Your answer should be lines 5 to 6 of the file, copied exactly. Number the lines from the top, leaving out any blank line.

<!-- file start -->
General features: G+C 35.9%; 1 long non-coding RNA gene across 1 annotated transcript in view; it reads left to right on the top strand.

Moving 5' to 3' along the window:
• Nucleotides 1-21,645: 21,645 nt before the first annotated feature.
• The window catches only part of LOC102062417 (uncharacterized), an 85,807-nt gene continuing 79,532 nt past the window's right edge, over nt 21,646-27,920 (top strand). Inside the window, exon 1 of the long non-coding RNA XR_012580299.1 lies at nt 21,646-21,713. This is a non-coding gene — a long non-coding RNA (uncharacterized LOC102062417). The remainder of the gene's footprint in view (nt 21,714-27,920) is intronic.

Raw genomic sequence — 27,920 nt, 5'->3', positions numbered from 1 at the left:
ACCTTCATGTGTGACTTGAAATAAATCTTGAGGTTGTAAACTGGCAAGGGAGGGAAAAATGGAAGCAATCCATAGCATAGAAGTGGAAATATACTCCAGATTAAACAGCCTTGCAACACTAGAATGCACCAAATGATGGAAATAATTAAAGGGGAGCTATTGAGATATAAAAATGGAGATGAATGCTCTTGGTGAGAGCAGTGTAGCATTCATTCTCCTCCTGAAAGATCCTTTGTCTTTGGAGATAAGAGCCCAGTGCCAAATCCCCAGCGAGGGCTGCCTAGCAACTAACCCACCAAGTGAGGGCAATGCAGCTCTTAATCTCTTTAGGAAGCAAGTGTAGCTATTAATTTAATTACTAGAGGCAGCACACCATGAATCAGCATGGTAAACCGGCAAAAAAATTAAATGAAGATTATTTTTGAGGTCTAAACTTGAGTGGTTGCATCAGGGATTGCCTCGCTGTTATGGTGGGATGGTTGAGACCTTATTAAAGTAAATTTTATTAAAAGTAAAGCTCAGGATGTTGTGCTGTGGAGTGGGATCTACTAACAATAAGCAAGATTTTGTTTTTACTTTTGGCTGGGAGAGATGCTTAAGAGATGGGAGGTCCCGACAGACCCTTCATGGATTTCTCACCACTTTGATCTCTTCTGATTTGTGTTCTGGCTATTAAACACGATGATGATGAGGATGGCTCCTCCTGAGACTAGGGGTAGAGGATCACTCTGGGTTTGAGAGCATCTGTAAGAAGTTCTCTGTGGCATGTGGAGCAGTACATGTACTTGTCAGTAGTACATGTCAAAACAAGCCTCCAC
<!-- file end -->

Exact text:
Raw genomic sequence — 27,920 nt, 5'->3', positions numbered from 1 at the left:
ACCTTCATGTGTGACTTGAAATAAATCTTGAGGTTGTAAACTGGCAAGGGAGGGAAAAATGGAAGCAATCCATAGCATAGAAGTGGAAATATACTCCAGATTAAACAGCCTTGCAACACTAGAATGCACCAAATGATGGAAATAATTAAAGGGGAGCTATTGAGATATAAAAATGGAGATGAATGCTCTTGGTGAGAGCAGTGTAGCATTCATTCTCCTCCTGAAAGATCCTTTGTCTTTGGAGATAAGAGCCCAGTGCCAAATCCCCAGCGAGGGCTGCCTAGCAACTAACCCACCAAGTGAGGGCAATGCAGCTCTTAATCTCTTTAGGAAGCAAGTGTAGCTATTAATTTAATTACTAGAGGCAGCACACCATGAATCAGCATGGTAAACCGGCAAAAAAATTAAATGAAGATTATTTTTGAGGTCTAAACTTGAGTGGTTGCATCAGGGATTGCCTCGCTGTTATGGTGGGATGGTTGAGACCTTATTAAAGTAAATTTTATTAAAAGTAAAGCTCAGGATGTTGTGCTGTGGAGTGGGATCTACTAACAATAAGCAAGATTTTGTTTTTACTTTTGGCTGGGAGAGATGCTTAAGAGATGGGAGGTCCCGACAGACCCTTCATGGATTTCTCACCACTTTGATCTCTTCTGATTTGTGTTCTGGCTATTAAACACGATGATGATGAGGATGGCTCCTCCTGAGACTAGGGGTAGAGGATCACTCTGGGTTTGAGAGCATCTGTAAGAAGTTCTCTGTGGCATGTGGAGCAGTACATGTACTTGTCAGTAGTACATGTCAAAACAAGCCTCCAC